Sunday, December 11, 2016

Sal Salvador by Stan Kenton

Guitarist Sal Salvador’s (1928-1999) career paralleled those of Johnny Smith, Chuck Wayne, Jimmy Raney and Mundell Lowe. In fact, from his earliest days in New York, Sal Salvador was in an elite group of guitarists that came up in the 1940’s. Before he was known as a featured soloist in his own right, he appeared as part of the rhythm section on an early Mundell Lowe recording, became friends with and was mentored by Johnny Smith and jammed with his room mates Jimmy Raney and Tal Farlow. And, although some of them might be better known outside of jazz guitar circles, Sal Salvador was their equal in every way. Sal Salvador started out professionally in the 1940’s. He worked for a number of years on the road perfecting his playing and then moved into the studios. He was on the staff of Columbia Records and at the Radio City Music Hall in the late 1940’s and early 1950’s. In the early 1950’s he joined Stan Kenton’s Band where he was a featured soloist. After two years with Kenton he formed his own quartet making some recordings under his own name for the first time in 1954 and 1955. In 1958 he was featured at the Newport Jazz Festival with his performance captured for posterity in the feature film/video Jazz on a Summer’s Day. Sal Salvador was certainly one of the most active guitarists in the last half of the 20th century from this elite group. (Mundell Lowe being another). And, when you follow his career through his many recordings it is easy to conclude he was also one of the most versatile guitarists and musicians from this list. In recordings from early in his career he already exhibited an exceptional comping and rhythm guitar which was utilized by Mundell Lowe on his 1954 recording The Mundell Lowe Quintet. At the same time, his single note solo playing had reached a very advanced level. The recording from the same period The Sal Salvador Quintet demonstrated the single note playing style that would become the hallmark of this guitarists’ outstanding career. And throughout his career he played successfully in a wide variety of venues from the small group to the big band, to the duet, always bringing something new to these settings. In the 1990’s Sal Salvador was one of the outstanding teachers of jazz guitar method and technique. He produced a long list of books and videos covering all aspects of jazz guitar playing. He also contributed lessons to Just Jazz Guitar and taught at his studios in Connecticut and New York. Stand Kenton is quoted on the back of the 1954 LP Sal Salvador as saying, “Sal Salvador’s life has no meaning without jazz ; he is completely dedicated to his guitar. He is not in music as an experiment ; music dominates all else in his thoughts. If not performing, his time is sent in practice and study. There is no doubt within him as to his goal. Constantly developing musically, and growing intellectually, his success is positive.”
© Copyright 2005 Classic Jazz Guitar

Source :

Sal Salvador
Kenton Presents


1 Gone With the Wind (Magidson, Wrubel)  5:09
2 Get Happy (Arlen, Koehler)  3:19
3 My Old Flame (Coslow, Johnston)  3:22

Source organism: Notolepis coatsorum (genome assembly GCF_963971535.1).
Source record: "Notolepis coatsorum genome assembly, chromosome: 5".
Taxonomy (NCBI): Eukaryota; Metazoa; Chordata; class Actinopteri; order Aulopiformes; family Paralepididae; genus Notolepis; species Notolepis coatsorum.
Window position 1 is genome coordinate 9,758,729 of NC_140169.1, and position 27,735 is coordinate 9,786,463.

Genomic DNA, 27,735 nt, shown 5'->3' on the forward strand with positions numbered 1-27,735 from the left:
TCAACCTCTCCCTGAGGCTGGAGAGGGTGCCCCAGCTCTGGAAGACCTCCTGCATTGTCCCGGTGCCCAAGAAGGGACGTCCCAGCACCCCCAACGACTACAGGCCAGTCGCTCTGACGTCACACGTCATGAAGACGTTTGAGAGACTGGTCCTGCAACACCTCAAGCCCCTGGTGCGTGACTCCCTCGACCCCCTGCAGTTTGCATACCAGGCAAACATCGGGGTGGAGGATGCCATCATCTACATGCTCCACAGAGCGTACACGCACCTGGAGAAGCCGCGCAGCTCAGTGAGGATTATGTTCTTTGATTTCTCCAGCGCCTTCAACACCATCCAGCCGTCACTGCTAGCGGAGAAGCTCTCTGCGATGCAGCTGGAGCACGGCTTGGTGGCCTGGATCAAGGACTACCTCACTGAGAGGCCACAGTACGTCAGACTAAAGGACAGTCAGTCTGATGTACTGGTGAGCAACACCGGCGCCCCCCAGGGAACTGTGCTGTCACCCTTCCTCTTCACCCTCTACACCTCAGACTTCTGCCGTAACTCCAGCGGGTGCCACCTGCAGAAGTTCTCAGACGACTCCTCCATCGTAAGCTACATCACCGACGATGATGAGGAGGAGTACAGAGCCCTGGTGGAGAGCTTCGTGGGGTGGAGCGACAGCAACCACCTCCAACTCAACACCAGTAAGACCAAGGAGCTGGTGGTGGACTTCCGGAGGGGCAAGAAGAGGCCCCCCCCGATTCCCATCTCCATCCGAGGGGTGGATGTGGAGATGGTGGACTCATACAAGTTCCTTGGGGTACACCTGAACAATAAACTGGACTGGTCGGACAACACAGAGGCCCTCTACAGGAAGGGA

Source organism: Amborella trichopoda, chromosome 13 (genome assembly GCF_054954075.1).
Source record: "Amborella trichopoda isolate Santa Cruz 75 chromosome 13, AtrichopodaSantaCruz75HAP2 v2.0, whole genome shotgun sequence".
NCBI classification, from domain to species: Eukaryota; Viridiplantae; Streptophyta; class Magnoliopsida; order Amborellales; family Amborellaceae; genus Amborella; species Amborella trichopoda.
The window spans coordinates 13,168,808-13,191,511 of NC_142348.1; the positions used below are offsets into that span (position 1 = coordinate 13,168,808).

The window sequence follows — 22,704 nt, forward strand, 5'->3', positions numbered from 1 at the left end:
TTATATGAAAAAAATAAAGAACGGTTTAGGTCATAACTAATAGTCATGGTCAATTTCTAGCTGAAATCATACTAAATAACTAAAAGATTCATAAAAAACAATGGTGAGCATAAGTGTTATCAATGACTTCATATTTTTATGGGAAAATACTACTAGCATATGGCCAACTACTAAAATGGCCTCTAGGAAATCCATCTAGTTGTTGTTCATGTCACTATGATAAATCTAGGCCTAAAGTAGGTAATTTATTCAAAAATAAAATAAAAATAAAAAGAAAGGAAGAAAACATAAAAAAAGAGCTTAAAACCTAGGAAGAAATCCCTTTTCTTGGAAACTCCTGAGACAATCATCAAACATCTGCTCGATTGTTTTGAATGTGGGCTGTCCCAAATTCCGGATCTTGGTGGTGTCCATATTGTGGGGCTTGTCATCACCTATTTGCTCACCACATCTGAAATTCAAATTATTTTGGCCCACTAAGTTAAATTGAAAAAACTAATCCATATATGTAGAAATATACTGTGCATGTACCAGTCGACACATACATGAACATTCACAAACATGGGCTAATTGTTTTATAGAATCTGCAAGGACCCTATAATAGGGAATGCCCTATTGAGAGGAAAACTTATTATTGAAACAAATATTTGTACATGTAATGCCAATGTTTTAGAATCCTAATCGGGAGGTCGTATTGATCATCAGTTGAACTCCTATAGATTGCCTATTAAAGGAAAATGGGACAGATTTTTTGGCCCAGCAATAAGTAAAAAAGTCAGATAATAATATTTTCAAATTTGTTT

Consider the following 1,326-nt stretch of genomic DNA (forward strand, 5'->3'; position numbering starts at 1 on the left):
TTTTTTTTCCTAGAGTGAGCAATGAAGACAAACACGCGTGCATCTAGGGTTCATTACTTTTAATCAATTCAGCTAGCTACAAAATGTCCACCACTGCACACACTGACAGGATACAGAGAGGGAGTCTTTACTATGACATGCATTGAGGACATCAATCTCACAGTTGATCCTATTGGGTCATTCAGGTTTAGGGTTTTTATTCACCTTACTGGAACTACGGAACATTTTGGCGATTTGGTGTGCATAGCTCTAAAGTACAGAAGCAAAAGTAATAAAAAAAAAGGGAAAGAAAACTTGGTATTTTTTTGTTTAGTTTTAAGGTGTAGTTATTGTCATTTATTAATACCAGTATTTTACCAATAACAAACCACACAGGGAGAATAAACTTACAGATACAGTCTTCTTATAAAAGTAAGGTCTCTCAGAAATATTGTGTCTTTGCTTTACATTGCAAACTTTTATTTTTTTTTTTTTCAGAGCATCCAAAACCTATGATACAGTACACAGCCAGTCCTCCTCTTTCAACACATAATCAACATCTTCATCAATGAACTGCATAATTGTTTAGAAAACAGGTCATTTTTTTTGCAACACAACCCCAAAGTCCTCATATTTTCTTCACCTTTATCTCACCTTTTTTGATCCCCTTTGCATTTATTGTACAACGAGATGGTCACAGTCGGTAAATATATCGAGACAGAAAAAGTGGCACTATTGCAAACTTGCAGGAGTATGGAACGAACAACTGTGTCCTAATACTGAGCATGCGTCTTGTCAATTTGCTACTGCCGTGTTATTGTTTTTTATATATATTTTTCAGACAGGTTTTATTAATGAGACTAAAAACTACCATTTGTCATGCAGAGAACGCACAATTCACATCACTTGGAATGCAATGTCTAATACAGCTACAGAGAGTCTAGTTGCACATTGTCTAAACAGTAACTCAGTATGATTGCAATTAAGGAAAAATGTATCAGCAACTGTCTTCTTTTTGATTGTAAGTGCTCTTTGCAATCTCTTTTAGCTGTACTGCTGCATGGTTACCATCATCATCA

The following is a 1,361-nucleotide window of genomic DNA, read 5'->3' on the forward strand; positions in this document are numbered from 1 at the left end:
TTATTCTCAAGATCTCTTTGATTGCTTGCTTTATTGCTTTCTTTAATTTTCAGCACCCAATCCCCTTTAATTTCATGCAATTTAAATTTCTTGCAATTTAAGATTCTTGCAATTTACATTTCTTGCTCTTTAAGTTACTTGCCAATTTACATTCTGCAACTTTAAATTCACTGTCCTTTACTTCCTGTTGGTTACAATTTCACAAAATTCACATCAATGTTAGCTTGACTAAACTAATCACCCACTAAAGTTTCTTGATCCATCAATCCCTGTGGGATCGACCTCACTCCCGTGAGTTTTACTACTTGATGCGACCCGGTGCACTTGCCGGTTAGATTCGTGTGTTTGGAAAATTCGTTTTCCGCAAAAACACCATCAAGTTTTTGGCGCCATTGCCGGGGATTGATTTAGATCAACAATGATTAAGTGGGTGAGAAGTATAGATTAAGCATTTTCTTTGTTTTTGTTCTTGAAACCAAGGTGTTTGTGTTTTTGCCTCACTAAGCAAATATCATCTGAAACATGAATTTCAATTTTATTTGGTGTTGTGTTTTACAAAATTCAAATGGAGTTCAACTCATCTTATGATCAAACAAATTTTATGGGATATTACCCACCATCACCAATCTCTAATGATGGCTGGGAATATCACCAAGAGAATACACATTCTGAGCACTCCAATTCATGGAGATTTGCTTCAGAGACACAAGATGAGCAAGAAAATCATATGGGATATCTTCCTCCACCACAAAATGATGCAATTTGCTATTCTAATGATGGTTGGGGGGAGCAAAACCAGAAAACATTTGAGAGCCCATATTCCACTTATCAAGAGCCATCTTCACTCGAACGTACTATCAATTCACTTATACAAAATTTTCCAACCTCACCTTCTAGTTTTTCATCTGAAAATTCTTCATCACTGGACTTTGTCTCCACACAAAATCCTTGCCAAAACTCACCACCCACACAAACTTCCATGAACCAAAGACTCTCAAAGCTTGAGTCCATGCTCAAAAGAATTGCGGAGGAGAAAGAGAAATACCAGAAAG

4 This Can't Be Love (Hart, Rodgers)  2:54
5 Too Marvelous for Words (Mercer, Whiting)  5:12
6 After You've Gone (Creamer, Layton)  3:20
7 Cabin in the Sky (Duke, Latouche)  3:08
8 See (Albam)  2:01
9 Round Trip (Salvador)  2:44
10 Yesterdays (Harbach, Kern)  3:02
11 Down Home (Albam)  2:46
12 Salutations (Albam)  2:26
13 Violets for Your Furs (Adair, Dennis)  3:22
14 Now See Here, Man (Holman)  2:48
15 Nothin' to Do (Holman)  2:49
16 Boo Boo Be Doop (Holman)  2:46
17 Autumn in New York (Duke)  3:22
18 Wheels (Albam)  3:04


[# 1-6] Sal Salvador Quintet
Frank Socolow - ts
Sal Salvador - g
Johnny Williams - p
Kenny O'Brien - b
Jimmy Campbell - dr
Recorded at the Van Gelder Studio, Hackensack, New Jersey ; December 24, 1953
[# 7-18] Kenton Presents Jazz Sal Salvador
Sal Salvador - g
Eddie Costa - p & vb
Kenny O'Brien - b
Sal Salvador - g
Eddie Costa - p & vb
Jimmy Gannon - b
Joe Morello [# 11-18] & Jimmy Campbell - dr
Recorded in New York ; July 21, 1954 [# 7-10] ; & October 9, 1954 [# 11-18]


satch04 said...

Thanks!!!! ;)

lcbriza said...

Thanks Melanchthon. A very nice blog with the kind of music I like most. I intend to visit it regularly.

neil said...

Got "Shades of Sal Salvador" (1956), so thanks for the opportunity to hear his earlier work..

oui said...

with scans: THAT IS good work! thanks

Anonymous said...

Thanks Melan..
i appreciated your work really
btw si vos has the honor to be my start page on my browser....that says all or not?
Also whennot download i just pic a artist name and enjoy your exposure.

Forget the queen and let god bless you :-)









deGallo said...

Thank you.

Isidoro Macarena said...

es impresionante tu trabajo de subir tantísima música las dos veces. Gracias

kristophermc28 said...

Many thanks Mel!

jose arboleda said...

Muchas gracias.

Jazzsoulman said...

Thank You

ProfessorCalculus said...

Thanks Mel

chuchuni said...

Thanks again.

Anonymous said...

Thank You Very Much

Melanchthon said...

Cri said...
This comment has been removed by the author.
musician3 said...

EXCELLENT...........................THANK YOU FOR ALL

upkerry14 said...

Thanks Mel, looks like a fun record. I'm not particularly knowledgeable about this kind of jazz.

WOODY said...

Any album with Eddie Costa on the vibes is a must for me, so thanks a lot, very much appreciated!

Mike said...

Have to agree about Eddie Costa... always a good find. Thanks, Mel.

Anonymous said...

Thank you very much

sep troelstra said...

Many thanks!!

Kostas from Piraeus said...

Many, many thamks....

Kovina Kris said...

Great post!